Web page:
April 11, 2013
Facebook Survey Reveals Anti-Social Network In The Making
Michael Harper for redOrbit.com — Your Universe Online
It´s a social network existing solely on servers and delivered to us via desktop or a mobile device. Yet we´re interacting with real people through Facebook, and this can complicate things.A survey from a corporate training firm has recently found that arguments and fights which begin online can spill into real-life, meaning Facebook has a larger affect on real life than we may like to acknowledge. Making matters worse, the survey has also found that people are becoming increasingly rude on Facebook, leading to more fights and more potentially broken friendships.
According to the study, conducted by VitalSmarts, 78 percent of polled Facebook users said the site was becoming “increasingly hostile,” leading two out of every five to block or “unfriend” someone they´ve gotten into an argument with online. Of these respondents who had a fight with someone online, one in every five said they stopped contacting that person in real life.
The survey polled 2,698 Facebook users and found that overall, more personal wars are being waged on Facebook walls and never resolved in real life.
“Social media platforms allow us to connect with others and strengthen relationships in ways that weren´t possible before,” explains Joseph Grenny, co-chairman of VitalSmarts and co-author of the book Crucial Conversations. “Sadly, they have also become the default forums for holding high-stakes conversations, blasting polarizing opinions and making statements with little regard for those within screen shot.”
In other words, says Grenny, we´re more likely to get candid on Facebook but remain polite in real life.
It´s not just the two people fighting who are involved in these arguments, either. The public nature of Facebook makes the 'Airing of Grievances' a very real thing. Those simply passing by are just as likely to see the harmful words as the person those words are aimed towards.
According to the study, 76 percent of Facebook users have been witness to the kinds of fights that break up friendships. Another 88 percent of those surveyed said they believe all these fights are making Facebook an increasingly hostile environment, turning people into savages online when they´re normally quite kind in real life.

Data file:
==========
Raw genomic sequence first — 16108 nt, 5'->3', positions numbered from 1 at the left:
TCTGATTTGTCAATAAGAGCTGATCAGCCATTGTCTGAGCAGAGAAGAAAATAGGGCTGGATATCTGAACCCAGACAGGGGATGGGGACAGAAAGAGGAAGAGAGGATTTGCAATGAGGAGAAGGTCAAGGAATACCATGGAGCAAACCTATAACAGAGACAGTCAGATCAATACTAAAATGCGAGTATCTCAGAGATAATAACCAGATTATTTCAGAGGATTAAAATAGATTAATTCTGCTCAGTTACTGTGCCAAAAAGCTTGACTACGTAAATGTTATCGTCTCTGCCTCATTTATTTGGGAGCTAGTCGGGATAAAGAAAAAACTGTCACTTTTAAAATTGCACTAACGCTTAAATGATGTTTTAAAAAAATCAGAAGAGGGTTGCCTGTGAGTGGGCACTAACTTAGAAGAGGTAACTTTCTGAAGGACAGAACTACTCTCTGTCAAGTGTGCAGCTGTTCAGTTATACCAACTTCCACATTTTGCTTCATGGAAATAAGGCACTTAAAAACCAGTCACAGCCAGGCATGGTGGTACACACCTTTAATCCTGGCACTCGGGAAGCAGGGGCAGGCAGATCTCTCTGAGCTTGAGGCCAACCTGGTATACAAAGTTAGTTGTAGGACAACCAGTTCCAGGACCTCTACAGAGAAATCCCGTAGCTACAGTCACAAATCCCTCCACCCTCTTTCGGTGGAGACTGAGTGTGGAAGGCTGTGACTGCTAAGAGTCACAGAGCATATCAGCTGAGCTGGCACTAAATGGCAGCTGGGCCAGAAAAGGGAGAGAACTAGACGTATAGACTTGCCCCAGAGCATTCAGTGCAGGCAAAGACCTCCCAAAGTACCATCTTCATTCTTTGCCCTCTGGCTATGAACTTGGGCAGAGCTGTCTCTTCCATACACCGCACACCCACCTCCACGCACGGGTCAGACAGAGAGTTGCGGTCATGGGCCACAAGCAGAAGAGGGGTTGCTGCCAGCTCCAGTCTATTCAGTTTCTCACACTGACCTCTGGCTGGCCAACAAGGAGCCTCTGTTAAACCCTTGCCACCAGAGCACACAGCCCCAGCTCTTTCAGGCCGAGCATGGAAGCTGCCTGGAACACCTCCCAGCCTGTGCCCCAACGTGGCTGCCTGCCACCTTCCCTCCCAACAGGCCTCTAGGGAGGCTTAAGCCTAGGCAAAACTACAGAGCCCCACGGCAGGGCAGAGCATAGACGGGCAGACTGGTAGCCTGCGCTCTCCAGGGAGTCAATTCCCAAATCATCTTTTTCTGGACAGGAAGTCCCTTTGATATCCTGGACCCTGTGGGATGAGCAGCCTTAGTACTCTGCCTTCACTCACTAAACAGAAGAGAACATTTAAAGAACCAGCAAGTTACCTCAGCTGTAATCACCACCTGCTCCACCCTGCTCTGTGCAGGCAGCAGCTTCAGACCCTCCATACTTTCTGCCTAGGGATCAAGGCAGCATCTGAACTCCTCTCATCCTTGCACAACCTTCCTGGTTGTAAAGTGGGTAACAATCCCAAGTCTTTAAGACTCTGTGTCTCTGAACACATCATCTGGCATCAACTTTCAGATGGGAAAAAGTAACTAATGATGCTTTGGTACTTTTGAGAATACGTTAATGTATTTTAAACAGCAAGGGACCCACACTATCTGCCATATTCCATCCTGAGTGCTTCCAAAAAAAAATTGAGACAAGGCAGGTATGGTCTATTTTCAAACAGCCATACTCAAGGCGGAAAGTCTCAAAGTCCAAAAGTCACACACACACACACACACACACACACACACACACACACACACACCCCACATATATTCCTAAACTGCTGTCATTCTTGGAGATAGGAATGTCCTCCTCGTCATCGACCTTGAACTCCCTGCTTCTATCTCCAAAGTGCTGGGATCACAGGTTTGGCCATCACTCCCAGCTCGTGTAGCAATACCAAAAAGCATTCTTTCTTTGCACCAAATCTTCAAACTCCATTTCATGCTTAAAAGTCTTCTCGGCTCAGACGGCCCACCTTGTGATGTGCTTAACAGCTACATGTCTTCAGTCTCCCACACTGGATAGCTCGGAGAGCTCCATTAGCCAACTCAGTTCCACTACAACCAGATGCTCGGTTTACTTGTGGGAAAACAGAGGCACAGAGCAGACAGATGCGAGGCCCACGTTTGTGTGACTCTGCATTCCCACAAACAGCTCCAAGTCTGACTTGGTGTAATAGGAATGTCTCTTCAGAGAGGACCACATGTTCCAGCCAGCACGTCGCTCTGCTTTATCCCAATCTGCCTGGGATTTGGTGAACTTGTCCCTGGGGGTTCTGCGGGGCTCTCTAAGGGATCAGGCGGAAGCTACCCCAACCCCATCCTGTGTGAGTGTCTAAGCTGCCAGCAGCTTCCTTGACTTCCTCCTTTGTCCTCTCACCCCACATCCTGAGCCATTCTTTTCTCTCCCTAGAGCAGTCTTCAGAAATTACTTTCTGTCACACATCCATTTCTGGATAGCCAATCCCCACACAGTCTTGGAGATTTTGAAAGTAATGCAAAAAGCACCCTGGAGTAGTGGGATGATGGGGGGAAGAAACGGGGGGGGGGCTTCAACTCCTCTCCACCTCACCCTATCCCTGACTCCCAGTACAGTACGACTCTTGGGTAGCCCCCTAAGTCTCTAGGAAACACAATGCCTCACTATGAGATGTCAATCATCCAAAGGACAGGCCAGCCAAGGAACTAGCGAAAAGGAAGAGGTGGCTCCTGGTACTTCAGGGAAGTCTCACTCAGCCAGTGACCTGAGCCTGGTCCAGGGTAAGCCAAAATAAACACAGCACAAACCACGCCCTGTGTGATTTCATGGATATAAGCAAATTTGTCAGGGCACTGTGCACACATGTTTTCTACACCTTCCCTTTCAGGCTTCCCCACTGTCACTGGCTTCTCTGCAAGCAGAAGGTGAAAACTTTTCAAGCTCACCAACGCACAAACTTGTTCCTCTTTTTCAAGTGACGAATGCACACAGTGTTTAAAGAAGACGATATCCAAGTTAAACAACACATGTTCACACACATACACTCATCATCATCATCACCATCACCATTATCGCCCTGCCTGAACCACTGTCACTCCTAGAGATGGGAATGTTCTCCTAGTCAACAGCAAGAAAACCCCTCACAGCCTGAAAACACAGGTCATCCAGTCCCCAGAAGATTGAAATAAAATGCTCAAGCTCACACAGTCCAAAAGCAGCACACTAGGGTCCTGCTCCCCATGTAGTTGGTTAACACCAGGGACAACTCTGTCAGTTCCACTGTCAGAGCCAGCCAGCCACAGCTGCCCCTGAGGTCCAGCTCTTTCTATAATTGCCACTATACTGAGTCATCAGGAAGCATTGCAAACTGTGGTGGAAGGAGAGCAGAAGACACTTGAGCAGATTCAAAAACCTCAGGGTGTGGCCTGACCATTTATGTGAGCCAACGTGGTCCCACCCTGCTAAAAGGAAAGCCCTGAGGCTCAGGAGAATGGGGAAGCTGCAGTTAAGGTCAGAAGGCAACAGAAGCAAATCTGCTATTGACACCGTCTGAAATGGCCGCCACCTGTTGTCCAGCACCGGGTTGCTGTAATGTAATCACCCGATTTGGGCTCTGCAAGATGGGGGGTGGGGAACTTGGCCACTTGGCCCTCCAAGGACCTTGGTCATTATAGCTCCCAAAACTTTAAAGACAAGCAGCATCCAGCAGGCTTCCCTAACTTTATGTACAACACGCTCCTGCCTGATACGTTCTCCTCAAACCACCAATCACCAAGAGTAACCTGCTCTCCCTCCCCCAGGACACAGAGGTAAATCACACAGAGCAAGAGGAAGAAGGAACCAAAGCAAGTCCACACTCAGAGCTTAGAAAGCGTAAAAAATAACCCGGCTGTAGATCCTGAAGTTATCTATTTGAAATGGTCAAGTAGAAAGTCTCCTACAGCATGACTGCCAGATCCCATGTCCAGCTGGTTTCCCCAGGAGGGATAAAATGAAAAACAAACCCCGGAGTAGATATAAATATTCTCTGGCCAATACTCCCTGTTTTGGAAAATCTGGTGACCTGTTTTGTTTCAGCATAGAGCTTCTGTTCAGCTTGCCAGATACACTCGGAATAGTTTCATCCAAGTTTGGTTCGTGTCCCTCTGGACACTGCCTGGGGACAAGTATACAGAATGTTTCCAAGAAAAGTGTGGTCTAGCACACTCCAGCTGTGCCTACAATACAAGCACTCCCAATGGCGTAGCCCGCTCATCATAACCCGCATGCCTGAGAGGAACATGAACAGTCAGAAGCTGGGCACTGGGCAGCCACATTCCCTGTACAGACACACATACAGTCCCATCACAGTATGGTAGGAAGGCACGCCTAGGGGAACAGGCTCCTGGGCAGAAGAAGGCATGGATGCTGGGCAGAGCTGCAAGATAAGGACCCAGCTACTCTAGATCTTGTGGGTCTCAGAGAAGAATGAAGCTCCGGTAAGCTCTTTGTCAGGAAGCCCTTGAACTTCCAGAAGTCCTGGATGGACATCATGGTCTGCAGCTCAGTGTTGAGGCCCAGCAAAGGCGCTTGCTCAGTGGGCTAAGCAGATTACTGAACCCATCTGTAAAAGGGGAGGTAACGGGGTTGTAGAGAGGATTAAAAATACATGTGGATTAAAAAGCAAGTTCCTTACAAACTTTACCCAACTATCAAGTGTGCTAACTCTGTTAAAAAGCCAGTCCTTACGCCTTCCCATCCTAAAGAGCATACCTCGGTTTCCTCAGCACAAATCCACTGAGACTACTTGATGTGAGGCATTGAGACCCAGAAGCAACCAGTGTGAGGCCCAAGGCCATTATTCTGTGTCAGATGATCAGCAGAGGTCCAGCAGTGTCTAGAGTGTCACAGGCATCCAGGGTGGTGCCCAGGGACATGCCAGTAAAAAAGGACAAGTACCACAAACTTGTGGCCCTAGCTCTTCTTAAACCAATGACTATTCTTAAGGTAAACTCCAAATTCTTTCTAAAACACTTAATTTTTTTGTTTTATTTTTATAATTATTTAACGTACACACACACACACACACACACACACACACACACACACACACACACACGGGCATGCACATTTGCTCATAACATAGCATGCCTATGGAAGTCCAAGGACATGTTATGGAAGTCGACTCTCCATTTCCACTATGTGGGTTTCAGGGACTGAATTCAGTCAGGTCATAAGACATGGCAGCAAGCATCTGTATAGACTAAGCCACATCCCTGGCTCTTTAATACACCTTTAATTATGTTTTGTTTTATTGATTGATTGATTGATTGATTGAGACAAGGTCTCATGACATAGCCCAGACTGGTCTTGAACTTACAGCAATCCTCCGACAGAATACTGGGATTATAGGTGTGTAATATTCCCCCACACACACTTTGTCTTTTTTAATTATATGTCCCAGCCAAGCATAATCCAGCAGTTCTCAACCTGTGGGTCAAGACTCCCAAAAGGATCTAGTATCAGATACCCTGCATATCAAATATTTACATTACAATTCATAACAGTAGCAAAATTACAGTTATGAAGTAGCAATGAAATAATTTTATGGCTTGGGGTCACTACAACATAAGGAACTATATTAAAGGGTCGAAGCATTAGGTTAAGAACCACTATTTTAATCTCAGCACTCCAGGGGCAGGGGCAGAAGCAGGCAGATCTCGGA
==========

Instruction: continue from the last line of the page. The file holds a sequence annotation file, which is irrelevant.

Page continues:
Sadly, another 81 percent of those polled said the arguments they engaged in online are still unresolved.
According to Grenny, the issue isn´t necessarily Facebook; the issue is the people who comprise Facebook. Younger people have been found to be four times more likely to get into arguments online than their Baby Boomer counterparts. This, says Grenny, is proof that the younger generation could learn a thing or two about communicating effectively.
The study suggests the following hints:
-- “Check your motives.” By asking what kind of reaction you´d like to receive, you could avoid getting into hurtful online debates.
-- “Replace hot words.” By choosing better language, you could avoid getting into these kinds of online arguments.
-- “Agree before you disagree.” Being willing to meet another person half way is an easy way to steer clear of Facebook controversy and keep your friendships intact.
Of course, for those who have simply had enough of Facebook and the people who populate it, there´s an anonymous blogging option which sets itself apart by encouraging users to say the things on their site that they couldn´t say on Facebook.
Pencourage is a completely anonymous website with the freedom to post some of your most angry and salacious sentiments.
While it´s probably best to communicate directly with a friend who angers you online, venting about them on Pencourage could be a good Plan B.